An education from ArtCenter forced me to redefine what it means to be a designer. It is not only about a level of craft in the making process, but also about being able to handle (sometimes volatile) situations and human relationships with a degree of aplomb.
It is through ArtCenter’s strong partnerships that I’m able to reach beyond just designing behind a computer screen. After graduation, I was honored as the Media Design Practices/Field post- graduate fellow and Chris Fabian, co-lead of the UNICEF Innovation Unit invited me to spend a few weeks working with the talented design team in the New York headquarters. At ArtCenter, the educational experience is one’s own and it doesn’t stop at the classroom or in the studio.
Forward > IBM Design
When I decided to join MDP, I was a part of the second cohort in MDP’s Field Track. It was a brand new program and a huge risk. I was scared. I’ve always felt that if it doesn’t scare you, it isn’t a big enough challenge.
Fear can help identify amazing growth opportunities. That has always been my north star. In the same spirit that I chose MDP/Field, I chose IBM Design.
It’s an exciting time to be at IBM— to be at a company that is working towards building a sustainable design culture at scale. At IBM Design, I’m learning how to be design’s best advocate and to stand by what my team and I make— to design with conviction. I’m excited to work and learn with such talented designers and to be a part of something bigger.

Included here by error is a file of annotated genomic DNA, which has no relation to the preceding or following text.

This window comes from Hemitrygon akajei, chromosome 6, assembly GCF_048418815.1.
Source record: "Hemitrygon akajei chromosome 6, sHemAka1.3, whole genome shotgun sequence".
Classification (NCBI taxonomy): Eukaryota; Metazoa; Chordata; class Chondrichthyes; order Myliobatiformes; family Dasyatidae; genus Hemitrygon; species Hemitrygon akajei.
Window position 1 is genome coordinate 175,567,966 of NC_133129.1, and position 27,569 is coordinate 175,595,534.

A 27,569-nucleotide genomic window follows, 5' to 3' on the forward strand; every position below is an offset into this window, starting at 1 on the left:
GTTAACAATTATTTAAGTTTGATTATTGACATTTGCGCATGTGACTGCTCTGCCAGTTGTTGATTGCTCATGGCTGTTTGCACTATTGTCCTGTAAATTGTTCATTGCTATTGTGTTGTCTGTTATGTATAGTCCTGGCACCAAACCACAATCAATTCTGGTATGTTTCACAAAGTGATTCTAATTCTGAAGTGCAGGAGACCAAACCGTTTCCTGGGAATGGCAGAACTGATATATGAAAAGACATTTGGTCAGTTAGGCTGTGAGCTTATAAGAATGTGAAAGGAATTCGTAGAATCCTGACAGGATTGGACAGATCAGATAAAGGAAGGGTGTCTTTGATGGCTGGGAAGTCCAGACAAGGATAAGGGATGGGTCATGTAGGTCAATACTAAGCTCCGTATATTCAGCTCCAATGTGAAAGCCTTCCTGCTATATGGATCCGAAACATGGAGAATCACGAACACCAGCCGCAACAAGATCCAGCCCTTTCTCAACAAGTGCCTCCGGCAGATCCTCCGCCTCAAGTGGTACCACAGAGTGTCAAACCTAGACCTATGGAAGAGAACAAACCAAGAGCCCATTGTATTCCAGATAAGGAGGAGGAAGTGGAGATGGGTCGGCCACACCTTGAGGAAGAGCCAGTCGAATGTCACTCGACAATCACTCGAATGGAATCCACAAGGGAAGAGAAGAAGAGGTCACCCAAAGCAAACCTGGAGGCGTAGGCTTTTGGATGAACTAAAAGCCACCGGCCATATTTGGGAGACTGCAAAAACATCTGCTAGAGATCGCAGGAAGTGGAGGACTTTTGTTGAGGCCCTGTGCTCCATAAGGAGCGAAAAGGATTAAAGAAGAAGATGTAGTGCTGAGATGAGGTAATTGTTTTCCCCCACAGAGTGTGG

While my time at IBM is just beginning, I’m confident that the opportunity to work in a multi- disciplinary team will place my design practice and view of design constantly into the kiln. If you apply enough constant pressure—the good kind— what comes out of the kiln is better than what it was before the fire.
Tina L. Zeng is a designer working at the intersection of user experience, technology, and social action.
She is based out of San Francisco and currently works at IBM Design. Tina graduated from Media Design Practices/Field (MDP ’14) and was honored as the Post-Graduate Fellow. When asked ‘would you like a side of fries with that’ the answer is always yes.